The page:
31. To make a point I happen to agree with, Mark Bahner disagrees with my use of the word “war” to describe what is happening in Iraq.

    He says, “What is going on in Iraq is mainly that criminals are killing people…mainly civilians, in fact.” Quite true, although relativists would claim (falsely, in my opinion) that “one man’s terrorist is another man’s freedom fighter.” I doubt that many of the GI’s who are defending themselves as well as Iraqis against these murderous attacks would quibble with the use of the word “war.”

    I used “war” as a way of saying to Nir Rosen: bad things happen in an armed conflict; bombs go off, rockets explode, people shoot others. It’s tough on the emotions, and reporters–like anyone else–tend to get caught up in that. I’ve covered six nasty wars, Vietnam, Cambodia, Afghanistan I (1979-80), Nicaragua, El Salvador, and Chechnya I (1995-1996), not to mention Baghdad both before and after the Gulf War.

    Unlike soldiers, reporters are lucky in that they can take a break at almost any time. Occasionally they should, so that they can come back to the conflict with a clear head, and serve their readers better by writing calm, dispassionate copy–insofar as that is possible during a war.

  32. “‘Brutish solidiers’? No way. I don’t believe it. I suppose he should describe a bunch of 19 year olds who had nothing better to do than join the army as Rhodes Scholars.”

    Virtually everything I’ve read or heard from U.S. soldiers in Iraq has impressed me. I would certainly put their courage, character, and wisdom up against any group of “Rhodes Scholars” (especially if our former president is an example of the courage, character, and wisdom displayed by a typical Rhodes scholar).

    It really annoys me when people who probably have never served a day in the military–let alone have ever been shot at or bombed–criticize U.S. troops.

  33. Peter Collins writes, “Then go back to Baghdad, and you’ll see it’s just a war.”

    With all due respect to Mr. Collins (and I really mean that), I don’t see how what’s going on in Iraq qualifies as a “war.”

    “Wars” occur between governments. “Wars” have soldiers fighting in groups. “Wars” have leaders.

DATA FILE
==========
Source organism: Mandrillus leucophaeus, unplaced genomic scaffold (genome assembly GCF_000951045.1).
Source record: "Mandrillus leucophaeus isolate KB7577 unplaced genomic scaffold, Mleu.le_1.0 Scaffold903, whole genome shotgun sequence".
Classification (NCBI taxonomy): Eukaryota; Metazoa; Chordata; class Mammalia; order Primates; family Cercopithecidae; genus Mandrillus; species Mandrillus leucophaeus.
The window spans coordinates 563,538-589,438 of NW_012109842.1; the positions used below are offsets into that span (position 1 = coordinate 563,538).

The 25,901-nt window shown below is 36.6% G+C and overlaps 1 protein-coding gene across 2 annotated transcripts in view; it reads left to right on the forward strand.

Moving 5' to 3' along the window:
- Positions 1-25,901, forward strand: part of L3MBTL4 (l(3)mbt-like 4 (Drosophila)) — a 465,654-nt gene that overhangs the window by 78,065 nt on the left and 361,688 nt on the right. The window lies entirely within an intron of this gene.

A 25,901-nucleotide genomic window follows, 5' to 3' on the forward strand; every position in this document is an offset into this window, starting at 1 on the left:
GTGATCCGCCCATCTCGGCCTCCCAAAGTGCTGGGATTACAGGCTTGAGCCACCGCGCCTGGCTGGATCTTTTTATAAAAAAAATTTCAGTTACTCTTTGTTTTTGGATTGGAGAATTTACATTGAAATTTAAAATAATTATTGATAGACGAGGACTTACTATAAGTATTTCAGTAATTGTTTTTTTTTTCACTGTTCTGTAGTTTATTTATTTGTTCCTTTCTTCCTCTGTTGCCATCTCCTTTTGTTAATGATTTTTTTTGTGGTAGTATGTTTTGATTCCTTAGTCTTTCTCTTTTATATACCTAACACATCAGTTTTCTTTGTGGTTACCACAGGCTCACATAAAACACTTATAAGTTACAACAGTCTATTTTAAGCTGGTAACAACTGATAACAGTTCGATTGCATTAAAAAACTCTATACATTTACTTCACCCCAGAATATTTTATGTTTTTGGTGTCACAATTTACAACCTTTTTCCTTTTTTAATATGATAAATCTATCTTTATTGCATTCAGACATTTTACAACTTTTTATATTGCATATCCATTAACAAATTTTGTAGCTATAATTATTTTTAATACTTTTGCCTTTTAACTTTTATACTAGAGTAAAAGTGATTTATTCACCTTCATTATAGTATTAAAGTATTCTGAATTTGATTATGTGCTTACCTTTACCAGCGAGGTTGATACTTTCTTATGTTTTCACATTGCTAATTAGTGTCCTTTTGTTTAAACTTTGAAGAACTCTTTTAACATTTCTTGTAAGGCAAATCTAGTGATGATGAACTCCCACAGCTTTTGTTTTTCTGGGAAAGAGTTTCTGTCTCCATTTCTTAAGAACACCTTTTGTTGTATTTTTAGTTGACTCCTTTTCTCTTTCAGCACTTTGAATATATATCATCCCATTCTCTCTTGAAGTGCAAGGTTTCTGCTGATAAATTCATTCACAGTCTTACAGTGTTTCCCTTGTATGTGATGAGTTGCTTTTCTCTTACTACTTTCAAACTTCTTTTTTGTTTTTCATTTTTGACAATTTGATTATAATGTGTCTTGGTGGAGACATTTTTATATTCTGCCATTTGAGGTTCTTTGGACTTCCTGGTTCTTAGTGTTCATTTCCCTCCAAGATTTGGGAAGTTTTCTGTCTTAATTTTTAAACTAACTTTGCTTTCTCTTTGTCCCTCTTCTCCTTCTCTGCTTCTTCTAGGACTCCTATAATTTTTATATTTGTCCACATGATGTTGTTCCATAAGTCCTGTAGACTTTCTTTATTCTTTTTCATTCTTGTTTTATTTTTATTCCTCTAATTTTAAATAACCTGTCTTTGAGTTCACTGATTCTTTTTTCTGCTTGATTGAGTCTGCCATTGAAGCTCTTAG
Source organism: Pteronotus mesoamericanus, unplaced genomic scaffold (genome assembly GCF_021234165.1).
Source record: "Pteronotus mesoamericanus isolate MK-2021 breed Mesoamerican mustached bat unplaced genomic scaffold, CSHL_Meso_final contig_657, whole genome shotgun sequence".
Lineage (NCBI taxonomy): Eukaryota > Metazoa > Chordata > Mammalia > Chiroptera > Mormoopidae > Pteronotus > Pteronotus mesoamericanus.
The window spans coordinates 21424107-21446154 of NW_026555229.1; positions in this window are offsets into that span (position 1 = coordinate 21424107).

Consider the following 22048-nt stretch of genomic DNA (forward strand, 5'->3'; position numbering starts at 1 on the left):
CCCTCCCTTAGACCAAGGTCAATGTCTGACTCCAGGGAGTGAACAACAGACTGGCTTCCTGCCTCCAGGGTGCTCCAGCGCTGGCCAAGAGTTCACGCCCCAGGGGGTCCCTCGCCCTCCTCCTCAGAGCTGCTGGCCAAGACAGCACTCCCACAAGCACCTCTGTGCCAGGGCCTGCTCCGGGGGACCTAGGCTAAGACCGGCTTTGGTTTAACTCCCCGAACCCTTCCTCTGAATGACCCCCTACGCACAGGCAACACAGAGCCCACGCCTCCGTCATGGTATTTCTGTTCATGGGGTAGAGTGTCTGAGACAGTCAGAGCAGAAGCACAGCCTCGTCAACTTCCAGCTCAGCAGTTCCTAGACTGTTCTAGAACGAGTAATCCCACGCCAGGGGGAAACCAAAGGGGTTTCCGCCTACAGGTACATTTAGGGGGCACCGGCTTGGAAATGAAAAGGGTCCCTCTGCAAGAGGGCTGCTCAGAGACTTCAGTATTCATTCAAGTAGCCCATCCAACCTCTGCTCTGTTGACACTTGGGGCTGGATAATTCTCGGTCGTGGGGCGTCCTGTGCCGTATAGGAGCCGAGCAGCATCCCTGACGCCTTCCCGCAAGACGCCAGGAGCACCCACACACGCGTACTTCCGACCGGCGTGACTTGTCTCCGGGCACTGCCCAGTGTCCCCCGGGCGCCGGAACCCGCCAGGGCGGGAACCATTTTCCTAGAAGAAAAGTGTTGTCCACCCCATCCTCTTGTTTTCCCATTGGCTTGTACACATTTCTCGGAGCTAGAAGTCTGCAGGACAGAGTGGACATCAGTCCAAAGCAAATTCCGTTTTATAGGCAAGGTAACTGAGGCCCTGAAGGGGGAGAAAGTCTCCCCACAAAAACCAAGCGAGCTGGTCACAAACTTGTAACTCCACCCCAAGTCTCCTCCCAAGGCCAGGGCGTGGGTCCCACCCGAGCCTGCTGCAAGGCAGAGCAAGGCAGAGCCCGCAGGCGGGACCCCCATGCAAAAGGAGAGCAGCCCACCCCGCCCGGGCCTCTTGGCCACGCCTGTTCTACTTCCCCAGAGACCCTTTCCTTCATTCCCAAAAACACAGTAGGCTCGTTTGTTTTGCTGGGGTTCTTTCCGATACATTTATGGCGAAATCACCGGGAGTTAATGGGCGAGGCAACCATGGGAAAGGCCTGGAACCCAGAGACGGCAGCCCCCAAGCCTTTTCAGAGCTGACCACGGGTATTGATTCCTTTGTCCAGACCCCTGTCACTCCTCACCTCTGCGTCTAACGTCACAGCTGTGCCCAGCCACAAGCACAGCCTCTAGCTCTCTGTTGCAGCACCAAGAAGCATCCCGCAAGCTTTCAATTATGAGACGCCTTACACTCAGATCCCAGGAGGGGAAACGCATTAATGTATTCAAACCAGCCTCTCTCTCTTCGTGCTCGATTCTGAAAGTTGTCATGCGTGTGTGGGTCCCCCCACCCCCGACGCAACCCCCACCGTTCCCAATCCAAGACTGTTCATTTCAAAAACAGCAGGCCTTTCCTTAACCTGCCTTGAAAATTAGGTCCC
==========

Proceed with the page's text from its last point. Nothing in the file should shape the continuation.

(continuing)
What is going on in Iraq is mainly that criminals are killing people…mainly civilians, in fact.

    As Nir Rosen points out, “Though clerics from both sects are assassinated weekly, the culprits are unknown…”

    “Unknown culprits” assassinating unarmed clerics isn’t war. It’s murder. Once again, with all due respect to Mr. Collins, there IS a difference.

  34. > Ambassador el-Ashaal is doubtful that an agreement on reform will be reached, because he says it is against the interests of the authoritarian regimes in the Arab world.

  35. I think the reporter’s description of sectarian tensions, the comparison of Iraq to Bosnia, preparations for civil war at mosques, and recruiting of local neighbourhood armies are a bit farfetched and betrays his ignorance of Iraqi society. Personally, I haven’t heard anything of the sort. He seems surprised that clerics from both the Sunni and Shia sect hate each other, and to the fact that they publish defamatory periodicals and fliers against each other when that has been the case for decades. There is nothing new about that, and both Sunnis and Shi’ites make fun and jokes about that practice. Healing Iraq: Advancing to the next level

  36. A journalist called Nir Rosen has wrote a long story about the situation in Iraq at, and he says he is living in Iraq since April 2003 , the story is so gloomy that any one would ask ?why he is still there????For me as an Iraqi person who is living in Iraq since 1967 which is the birth year of mine, I would say that he is exaggerating and telling one side of the truth and ignoring all similar situations in many other countries nowadays including countries like Egypt, England, Spain, USA, ???etc. Iraq & Iraqi’s: Gloomy